First of all, congratulations to home town business giant, General Mills for being named the most reputable big company in America according to the story published in Forbes Magazine. Forbes partnered with the Reputation Institute to conduct the annual research.
Not surprising was to hear the news that my old friend, Freddie Mac was named the least reputable big company in America…closely followed by Fannie Mae and Goldman Sachs.
The least reputable company on the list this year: Freddie Mac. In dead last, for the second consecutive year, the home mortgage financier earned a pulse score of 26.01, which is 3.46 points less than last year. Fannie Mae did only slightly better with 29.52 points. Goldman Sachs proves the third least reputable company, with a score of 36.95.
I’m still involved in one of the worst transactions of my career right now with a Freddie Mac owned property. What a delight.
- Freddie Mac and Its Mortgage Servicing Companies Are Denying Short Sale Approvals in Redemption Period – Minnesota (johnmurphyreports.com)
- Here We Go Again – Freddie Mac Cuts Commissions to REALTORS (johnmurphyreports.com)
- Fannie Mae Serious Delinquency rate declines, Freddie Mac rate increases (calculatedriskblog.com)
- FHFA’s DeMarco: FHFA to make decision on GSE Principal Reductions this month (calculatedriskblog.com)
There are a number of properties that are in multiple offer situations right now. I’m working on a bank deal right now and we don’t know the final tally, but we know for sure that there are 10 offers on the property. That was within the first four days the property was on the market. It’s a newer town home in Maple Grove priced under $110,000. If it were priced at $120,000 it would not have garnered nearly the interest that it has just $10,000 lower.
Any home can be sold. It’s all about value. It’s not about the marketing. Trust me. When you see the “marketing” that the REO (real estate owned) agents do, you will know that marketing doesn’t sell homes. Is it priced aggressively? Is it on the MLS? If so, it will sell.
Remember when the airlines absolutely sucked? (Pardon my language but how else to describe?) Remember how awful the customer service was in the airline business in the 1980′s and 1990′s. They seemed to have no care for their paying customers. Service was terrible. Response times were terrible. Few if any seemed to go the extra mile to take care of an issue. It was terrible.
Well I think the banks are the new airlines. And when I mean banks, I don’t mean the front end of the banks – the retail side. Those are some of the nicest, most polite and pleasant people you’ll ever meet. I’m talking about the REO (real estate owned) and foreclosure side of the house. The communication is stunningly poor and ineffective. They are unresponsive. There is no appreciation for those of us in the field trying to “get things done” for our buyers on their properties. We are on an “as needs to know” basis and when we need a response, it might be days to get something back from them. However, once they send us something they DEMAND that it be turned around in 24 HOURS or the deal is potentially DEAD.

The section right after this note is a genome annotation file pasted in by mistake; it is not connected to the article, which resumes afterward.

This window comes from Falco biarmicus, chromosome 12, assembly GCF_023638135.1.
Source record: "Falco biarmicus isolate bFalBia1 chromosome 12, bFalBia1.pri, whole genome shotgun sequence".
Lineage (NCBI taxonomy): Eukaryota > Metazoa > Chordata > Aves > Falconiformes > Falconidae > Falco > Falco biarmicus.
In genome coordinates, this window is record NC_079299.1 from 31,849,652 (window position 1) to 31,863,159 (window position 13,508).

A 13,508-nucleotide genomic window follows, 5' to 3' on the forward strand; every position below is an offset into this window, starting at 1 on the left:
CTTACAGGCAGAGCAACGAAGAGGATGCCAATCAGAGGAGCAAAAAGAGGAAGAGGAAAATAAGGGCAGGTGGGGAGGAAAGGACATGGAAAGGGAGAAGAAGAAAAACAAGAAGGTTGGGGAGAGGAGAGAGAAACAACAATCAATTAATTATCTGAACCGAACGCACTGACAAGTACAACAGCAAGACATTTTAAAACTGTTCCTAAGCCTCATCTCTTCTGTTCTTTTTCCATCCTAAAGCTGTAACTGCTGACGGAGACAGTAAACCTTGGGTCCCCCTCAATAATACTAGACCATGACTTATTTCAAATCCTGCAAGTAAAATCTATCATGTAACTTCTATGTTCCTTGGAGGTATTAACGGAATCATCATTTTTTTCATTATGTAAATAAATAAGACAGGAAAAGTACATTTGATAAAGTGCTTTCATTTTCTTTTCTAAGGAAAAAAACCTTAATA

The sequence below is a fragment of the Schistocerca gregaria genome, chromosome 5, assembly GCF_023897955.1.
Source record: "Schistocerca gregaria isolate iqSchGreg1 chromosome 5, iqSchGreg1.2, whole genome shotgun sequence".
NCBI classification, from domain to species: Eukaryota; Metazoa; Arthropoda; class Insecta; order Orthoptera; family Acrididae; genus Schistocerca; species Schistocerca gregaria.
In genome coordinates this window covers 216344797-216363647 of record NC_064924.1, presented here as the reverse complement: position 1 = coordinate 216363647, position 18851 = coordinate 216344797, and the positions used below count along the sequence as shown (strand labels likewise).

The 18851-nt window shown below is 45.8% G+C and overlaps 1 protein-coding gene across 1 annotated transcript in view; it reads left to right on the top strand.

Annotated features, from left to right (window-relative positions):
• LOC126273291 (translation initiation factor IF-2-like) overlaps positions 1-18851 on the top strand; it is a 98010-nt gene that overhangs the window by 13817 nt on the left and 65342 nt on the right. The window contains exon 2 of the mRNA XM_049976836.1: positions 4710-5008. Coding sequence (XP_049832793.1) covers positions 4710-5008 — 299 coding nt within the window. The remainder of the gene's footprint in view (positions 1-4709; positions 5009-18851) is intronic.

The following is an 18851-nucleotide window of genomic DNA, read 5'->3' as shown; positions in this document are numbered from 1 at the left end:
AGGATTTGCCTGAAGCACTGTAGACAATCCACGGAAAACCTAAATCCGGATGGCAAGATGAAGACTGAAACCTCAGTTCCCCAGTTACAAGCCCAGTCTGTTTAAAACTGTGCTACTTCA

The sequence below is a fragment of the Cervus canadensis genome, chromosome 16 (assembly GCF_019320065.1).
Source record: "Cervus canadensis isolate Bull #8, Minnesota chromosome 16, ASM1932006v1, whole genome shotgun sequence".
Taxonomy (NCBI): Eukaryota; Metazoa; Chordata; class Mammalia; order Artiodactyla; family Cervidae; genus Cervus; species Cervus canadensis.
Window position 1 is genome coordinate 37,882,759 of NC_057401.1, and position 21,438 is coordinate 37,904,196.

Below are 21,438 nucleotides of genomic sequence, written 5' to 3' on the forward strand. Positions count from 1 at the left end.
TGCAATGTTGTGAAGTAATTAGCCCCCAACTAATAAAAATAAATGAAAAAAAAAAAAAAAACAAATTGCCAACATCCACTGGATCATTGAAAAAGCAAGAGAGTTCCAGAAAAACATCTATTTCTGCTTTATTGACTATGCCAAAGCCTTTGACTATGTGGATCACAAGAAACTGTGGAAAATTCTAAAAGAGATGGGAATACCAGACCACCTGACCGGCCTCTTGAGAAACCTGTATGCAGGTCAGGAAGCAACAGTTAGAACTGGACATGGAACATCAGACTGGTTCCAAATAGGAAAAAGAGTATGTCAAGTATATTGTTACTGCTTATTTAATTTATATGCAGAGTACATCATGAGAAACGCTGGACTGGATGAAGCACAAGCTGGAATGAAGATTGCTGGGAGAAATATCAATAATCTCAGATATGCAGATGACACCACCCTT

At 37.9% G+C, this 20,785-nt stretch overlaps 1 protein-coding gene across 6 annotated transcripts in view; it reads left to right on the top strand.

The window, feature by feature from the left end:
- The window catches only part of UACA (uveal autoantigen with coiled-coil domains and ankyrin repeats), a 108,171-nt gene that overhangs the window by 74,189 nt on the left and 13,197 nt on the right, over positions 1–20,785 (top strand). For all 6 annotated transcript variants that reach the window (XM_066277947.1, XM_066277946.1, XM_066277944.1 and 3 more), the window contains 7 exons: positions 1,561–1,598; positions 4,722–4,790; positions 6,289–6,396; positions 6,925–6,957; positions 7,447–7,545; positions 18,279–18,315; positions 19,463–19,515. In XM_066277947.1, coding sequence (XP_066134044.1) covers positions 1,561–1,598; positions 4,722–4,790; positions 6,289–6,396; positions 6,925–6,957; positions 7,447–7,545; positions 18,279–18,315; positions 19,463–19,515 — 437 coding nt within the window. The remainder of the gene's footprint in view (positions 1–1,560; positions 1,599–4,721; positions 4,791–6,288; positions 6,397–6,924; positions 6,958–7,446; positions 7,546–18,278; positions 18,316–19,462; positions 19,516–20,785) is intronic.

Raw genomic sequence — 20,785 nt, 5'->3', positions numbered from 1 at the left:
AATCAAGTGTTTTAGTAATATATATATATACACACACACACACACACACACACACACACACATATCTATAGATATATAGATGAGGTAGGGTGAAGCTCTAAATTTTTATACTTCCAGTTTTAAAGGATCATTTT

It’s difficult to know where the problem lie exactly. It could be the bankers themselves or it could be their asset managers that they’ve hired to “dispose” of their housing inventory.
They are now costing my buyers money because of their unresponsiveness and lack of attention to detail. The latter has really been incredible lately and it’s amazing anything gets done. If you’re reading this as an end consumer, you may not care in a broad sense what real estate agents get paid to put these deals together, but I would hope you care about your own particular agent. Freddie Mac has started to cut commissions to Realtors now I guess perhaps because their deals are so easy that Realtors shouldn’t get paid their 3%
Currently I’m working on a Freddie Mac property where they misspelled my buyers name. It’s a common name and they added a letter that should not have been there. They have to send it back to be revised. That was last Friday. It’s now Wednesday afternoon…5 days later…still no revised contract. It has to work its way through the bureaucracy for one letter!!! Meanwhile, this is costing my buyer money as interest rates slowly tick higher.
I’ve had other dealings with Freddie Mac and they would definitely get my vote as the worst bank in America to buy a house from. Bank of America might be a close second after the debacle I am currently working through right now. There are plenty of characters who might, on any given day, might earn the award of being the worst bank in America when it comes to buying REO property.
One thing is for sure, these parts of the banking business and asset management business charged with disposing of these properties must have taking their customer service training from the same folks who trained the airlines many years ago.
- WSJ: BofA to try Deed-in-lieu to Rental Program (calculatedriskblog.com)
- Here We Go Again – Freddie Mac Cuts Commissions to REALTORS (johnmurphyreports.com)
- Bank of America’s Rental Program (ilovevacaville.wordpress.com)
- Bank of America to reduce loans for homeowners (seattlepi.com)
- Do it right, or don’t do it at all (damniwish.com)
- Most Expensive REO in the U.S. Just Sold for $28 Million in San Francisco (johnmurphyreports.com)